Keeping Agency Data Safe in the Age of BYOD

The Bring Your Own Device (BYOD) revolution in IT is sweeping through organizations of all kinds, including government agencies.

Like their peers in the private sector, government employees are buying their own smartphones and tablets and bringing them to work. They are using these devices to store and transmit a mind-boggling mix of content.

Personal files, such as vacation photos and games, are sharing space with sensitive or confidential content, such as internal reports, budgets and security documents. Living up to their name, these mobile devices go everywhere the employees go: to home and the office, and also to restaurants, parks, hotels and airports.

The benefits are compelling — computing has never been so convenient and collaboration so effortless. But the security risks are substantial. Government agencies need to understand these risks and then adopt best practices for keeping data safe in the age of BYOD.

New challenges for IT

BYOD’s blurring of personal and business computing creates special challenges for government agencies. These include:

  • Security as an Afterthought. Consumer devices — iPads for example — were not designed with rigorous data security in mind. Most mobile devices either lack advanced security features or have them disabled by default. Even basic features, such as screen locks, are turned off, and most users leave them that way.
  • Data Contamination. Today, an employee’s vacation photos are likely to reside on the smartphone or tablet that an employee brings to work. Along with agency data, that device might also contain videos, songs and games. Aside from the risk of personal content ending up on agency file servers, agencies are facing the threat of thousands of malware-infected files or devices attacking government resources.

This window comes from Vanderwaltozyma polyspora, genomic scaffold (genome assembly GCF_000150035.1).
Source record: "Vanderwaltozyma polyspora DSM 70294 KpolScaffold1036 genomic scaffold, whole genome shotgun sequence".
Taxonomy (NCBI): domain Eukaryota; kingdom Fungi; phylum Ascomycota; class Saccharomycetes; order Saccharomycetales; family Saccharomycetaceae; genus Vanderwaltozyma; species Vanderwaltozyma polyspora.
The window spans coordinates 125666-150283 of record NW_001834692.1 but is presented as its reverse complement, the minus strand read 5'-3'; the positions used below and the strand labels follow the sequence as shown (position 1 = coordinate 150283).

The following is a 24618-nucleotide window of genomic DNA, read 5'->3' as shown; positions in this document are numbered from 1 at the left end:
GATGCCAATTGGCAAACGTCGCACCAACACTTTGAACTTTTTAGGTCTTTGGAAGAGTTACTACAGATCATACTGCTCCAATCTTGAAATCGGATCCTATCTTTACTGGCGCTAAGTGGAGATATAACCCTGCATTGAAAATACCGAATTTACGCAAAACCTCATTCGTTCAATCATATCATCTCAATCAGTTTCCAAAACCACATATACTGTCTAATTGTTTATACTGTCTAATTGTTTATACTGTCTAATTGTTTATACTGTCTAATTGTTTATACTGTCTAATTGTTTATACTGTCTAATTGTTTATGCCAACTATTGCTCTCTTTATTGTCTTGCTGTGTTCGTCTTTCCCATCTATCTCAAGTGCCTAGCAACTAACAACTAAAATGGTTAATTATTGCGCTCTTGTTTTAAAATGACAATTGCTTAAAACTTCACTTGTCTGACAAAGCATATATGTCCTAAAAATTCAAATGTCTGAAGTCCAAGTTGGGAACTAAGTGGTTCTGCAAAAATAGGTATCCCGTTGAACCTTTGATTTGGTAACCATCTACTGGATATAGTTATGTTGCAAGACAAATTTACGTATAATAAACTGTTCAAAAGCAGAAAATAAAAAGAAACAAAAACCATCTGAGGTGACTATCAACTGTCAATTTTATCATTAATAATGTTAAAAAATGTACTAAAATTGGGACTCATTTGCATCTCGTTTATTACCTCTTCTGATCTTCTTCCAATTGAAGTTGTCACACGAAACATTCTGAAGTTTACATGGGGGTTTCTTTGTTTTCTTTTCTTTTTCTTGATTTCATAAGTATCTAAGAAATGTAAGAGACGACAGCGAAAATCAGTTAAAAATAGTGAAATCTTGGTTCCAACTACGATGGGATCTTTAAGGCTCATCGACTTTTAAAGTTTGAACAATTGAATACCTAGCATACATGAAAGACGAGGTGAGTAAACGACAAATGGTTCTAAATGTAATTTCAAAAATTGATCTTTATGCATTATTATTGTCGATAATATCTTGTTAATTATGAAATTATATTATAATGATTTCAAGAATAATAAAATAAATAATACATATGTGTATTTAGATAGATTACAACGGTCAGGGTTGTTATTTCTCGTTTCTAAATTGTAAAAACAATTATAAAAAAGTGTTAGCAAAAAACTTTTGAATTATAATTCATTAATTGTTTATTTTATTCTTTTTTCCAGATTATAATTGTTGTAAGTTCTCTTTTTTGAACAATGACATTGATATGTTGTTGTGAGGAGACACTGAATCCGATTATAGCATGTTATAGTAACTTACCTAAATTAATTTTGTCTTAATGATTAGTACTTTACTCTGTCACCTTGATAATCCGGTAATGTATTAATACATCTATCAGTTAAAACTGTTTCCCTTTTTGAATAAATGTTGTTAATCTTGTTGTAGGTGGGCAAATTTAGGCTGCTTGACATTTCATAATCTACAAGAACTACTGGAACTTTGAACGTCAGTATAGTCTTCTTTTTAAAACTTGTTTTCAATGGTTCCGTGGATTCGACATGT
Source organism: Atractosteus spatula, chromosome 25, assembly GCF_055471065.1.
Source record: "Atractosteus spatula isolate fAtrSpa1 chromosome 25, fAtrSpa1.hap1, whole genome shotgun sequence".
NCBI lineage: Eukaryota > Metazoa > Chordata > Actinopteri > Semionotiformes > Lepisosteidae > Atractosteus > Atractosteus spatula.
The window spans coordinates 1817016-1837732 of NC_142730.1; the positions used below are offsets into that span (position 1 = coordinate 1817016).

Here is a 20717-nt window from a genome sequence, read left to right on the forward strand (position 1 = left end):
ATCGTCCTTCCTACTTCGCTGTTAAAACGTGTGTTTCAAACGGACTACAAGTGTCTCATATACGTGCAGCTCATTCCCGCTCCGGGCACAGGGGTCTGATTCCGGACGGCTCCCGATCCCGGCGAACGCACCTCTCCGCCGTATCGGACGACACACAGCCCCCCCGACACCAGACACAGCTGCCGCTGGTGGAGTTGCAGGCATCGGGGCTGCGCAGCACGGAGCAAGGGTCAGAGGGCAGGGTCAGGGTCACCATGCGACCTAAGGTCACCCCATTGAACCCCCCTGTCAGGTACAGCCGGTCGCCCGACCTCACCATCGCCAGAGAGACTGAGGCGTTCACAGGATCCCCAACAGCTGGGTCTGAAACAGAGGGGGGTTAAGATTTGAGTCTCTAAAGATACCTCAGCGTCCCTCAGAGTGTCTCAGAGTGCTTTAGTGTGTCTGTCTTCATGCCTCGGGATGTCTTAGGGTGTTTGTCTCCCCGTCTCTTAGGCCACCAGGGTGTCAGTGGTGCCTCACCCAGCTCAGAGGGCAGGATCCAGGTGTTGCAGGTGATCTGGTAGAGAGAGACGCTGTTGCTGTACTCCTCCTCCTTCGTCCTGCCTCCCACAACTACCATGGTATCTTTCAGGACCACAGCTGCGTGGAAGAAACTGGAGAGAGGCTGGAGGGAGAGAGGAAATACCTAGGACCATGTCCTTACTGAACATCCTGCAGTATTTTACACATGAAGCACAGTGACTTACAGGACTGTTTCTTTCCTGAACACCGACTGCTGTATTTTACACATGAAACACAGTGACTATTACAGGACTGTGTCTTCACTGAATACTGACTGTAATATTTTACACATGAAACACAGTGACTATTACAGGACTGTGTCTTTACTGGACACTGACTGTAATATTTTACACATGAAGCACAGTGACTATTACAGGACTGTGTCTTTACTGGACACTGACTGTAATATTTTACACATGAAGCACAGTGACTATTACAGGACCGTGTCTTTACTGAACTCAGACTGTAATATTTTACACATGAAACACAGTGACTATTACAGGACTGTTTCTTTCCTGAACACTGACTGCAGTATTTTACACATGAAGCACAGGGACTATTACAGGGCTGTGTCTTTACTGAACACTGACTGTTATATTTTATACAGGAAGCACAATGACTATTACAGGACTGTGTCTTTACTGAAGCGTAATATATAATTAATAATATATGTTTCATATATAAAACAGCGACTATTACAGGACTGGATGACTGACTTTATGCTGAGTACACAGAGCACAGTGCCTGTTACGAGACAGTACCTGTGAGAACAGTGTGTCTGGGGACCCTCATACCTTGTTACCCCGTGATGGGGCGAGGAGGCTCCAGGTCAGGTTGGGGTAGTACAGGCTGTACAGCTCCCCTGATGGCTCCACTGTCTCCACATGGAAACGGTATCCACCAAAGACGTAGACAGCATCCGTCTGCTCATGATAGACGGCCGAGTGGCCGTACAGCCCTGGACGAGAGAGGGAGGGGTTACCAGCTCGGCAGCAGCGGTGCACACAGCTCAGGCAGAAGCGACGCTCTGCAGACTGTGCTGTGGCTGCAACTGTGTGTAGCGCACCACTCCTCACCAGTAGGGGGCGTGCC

• Mobile Malware. Speaking of malware, malware targeting mobile devices is on the rise. IBM predicts that mobile malware will grow 15 percent annually for the next few years. Hackers and criminal syndicates realize that most mobile devices are less secure than more traditional devices like laptops and they are targeting mobile devices for everything from mischievous pranks to stealthy data breaches.
  • Phishing Attacks that Slip Past Network Defenses. Many employees now catch up on email and work in the evening and on weekends, and mobile devices are the prime choice for conducting this after-hours work. Unfortunately, this type of remote access means that email-borne attacks can avoid network perimeter security measures such as email gateways. Malware that would have been caught in the office implants itself on the employee’s mobile device. Once installed, keyloggers and other malware can feed attackers valuable information for launching more damaging attacks against internal agency assets.
  • Lost Devices. On average, a cell phone is lost in the US every 3.5 seconds. Even if a lost smartphone or tablet does contain confidential data, it still might include apps or cached credentials that make it easier for criminals to hack into a government agency’s network or servers.
  • Risky File Sharing. According to a recent survey by iPass, the average mobile worker is now carrying 3.5 devices. Of course, these devices are only useful if they are carrying the files that employees need, so employees often take it upon themselves to find a fast, convenient way of sharing files across devices, such as free but risky public-cloud file sharing services. Unfortunately, these services are not secure. For example, Dropbox accidentally disabled all password protection on all its customers’ accounts for four hours last year. In addition, these services typically lack the centralized control and monitoring features that government agencies need. These services are fine for sharing vacation photos, but wholly inadequate for protecting and tracking confidential files like those that government agencies work with every day.